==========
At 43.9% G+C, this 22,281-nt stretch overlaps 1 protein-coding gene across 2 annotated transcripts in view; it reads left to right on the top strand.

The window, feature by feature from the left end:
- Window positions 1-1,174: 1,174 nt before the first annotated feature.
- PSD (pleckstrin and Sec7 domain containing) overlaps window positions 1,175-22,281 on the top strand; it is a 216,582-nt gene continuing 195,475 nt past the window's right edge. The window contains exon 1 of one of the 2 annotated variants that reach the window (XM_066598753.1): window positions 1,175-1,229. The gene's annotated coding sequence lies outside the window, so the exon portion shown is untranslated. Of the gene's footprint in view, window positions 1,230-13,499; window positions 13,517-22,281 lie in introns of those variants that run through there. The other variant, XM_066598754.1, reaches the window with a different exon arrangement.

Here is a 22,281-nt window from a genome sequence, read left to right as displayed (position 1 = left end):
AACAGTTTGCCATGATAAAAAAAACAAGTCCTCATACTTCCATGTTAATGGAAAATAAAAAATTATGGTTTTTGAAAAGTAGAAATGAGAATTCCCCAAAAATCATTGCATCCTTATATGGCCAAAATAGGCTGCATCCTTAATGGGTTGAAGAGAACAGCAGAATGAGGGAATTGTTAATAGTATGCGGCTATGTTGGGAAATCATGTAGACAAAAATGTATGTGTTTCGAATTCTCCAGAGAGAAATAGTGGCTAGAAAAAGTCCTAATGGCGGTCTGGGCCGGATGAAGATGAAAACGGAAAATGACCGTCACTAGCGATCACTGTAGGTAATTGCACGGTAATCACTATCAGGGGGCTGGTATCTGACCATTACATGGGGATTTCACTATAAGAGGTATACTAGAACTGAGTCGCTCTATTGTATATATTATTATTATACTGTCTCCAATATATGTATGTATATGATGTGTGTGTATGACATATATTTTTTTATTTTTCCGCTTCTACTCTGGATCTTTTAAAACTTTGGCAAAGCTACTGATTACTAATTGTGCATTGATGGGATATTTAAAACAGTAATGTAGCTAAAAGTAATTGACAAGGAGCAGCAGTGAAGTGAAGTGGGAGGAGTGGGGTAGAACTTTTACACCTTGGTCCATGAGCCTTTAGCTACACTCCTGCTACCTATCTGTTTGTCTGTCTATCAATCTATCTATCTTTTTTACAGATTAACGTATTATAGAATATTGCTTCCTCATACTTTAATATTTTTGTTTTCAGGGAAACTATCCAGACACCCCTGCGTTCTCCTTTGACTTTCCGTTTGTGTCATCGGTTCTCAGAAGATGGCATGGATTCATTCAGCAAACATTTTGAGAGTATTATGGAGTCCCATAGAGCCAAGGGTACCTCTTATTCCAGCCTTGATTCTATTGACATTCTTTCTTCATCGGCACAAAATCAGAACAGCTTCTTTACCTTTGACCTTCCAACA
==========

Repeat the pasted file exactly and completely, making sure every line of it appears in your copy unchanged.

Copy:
At 43.9% G+C, this 22,281-nt stretch overlaps 1 protein-coding gene across 2 annotated transcripts in view; it reads left to right on the top strand.

The window, feature by feature from the left end:
- Window positions 1-1,174: 1,174 nt before the first annotated feature.
- PSD (pleckstrin and Sec7 domain containing) overlaps window positions 1,175-22,281 on the top strand; it is a 216,582-nt gene continuing 195,475 nt past the window's right edge. The window contains exon 1 of one of the 2 annotated variants that reach the window (XM_066598753.1): window positions 1,175-1,229. The gene's annotated coding sequence lies outside the window, so the exon portion shown is untranslated. Of the gene's footprint in view, window positions 1,230-13,499; window positions 13,517-22,281 lie in introns of those variants that run through there. The other variant, XM_066598754.1, reaches the window with a different exon arrangement.

Here is a 22,281-nt window from a genome sequence, read left to right as displayed (position 1 = left end):
AACAGTTTGCCATGATAAAAAAAACAAGTCCTCATACTTCCATGTTAATGGAAAATAAAAAATTATGGTTTTTGAAAAGTAGAAATGAGAATTCCCCAAAAATCATTGCATCCTTATATGGCCAAAATAGGCTGCATCCTTAATGGGTTGAAGAGAACAGCAGAATGAGGGAATTGTTAATAGTATGCGGCTATGTTGGGAAATCATGTAGACAAAAATGTATGTGTTTCGAATTCTCCAGAGAGAAATAGTGGCTAGAAAAAGTCCTAATGGCGGTCTGGGCCGGATGAAGATGAAAACGGAAAATGACCGTCACTAGCGATCACTGTAGGTAATTGCACGGTAATCACTATCAGGGGGCTGGTATCTGACCATTACATGGGGATTTCACTATAAGAGGTATACTAGAACTGAGTCGCTCTATTGTATATATTATTATTATACTGTCTCCAATATATGTATGTATATGATGTGTGTGTATGACATATATTTTTTTATTTTTCCGCTTCTACTCTGGATCTTTTAAAACTTTGGCAAAGCTACTGATTACTAATTGTGCATTGATGGGATATTTAAAACAGTAATGTAGCTAAAAGTAATTGACAAGGAGCAGCAGTGAAGTGAAGTGGGAGGAGTGGGGTAGAACTTTTACACCTTGGTCCATGAGCCTTTAGCTACACTCCTGCTACCTATCTGTTTGTCTGTCTATCAATCTATCTATCTTTTTTACAGATTAACGTATTATAGAATATTGCTTCCTCATACTTTAATATTTTTGTTTTCAGGGAAACTATCCAGACACCCCTGCGTTCTCCTTTGACTTTCCGTTTGTGTCATCGGTTCTCAGAAGATGGCATGGATTCATTCAGCAAACATTTTGAGAGTATTATGGAGTCCCATAGAGCCAAGGGTACCTCTTATTCCAGCCTTGATTCTATTGACATTCTTTCTTCATCGGCACAAAATCAGAACAGCTTCTTTACCTTTGACCTTCCAACA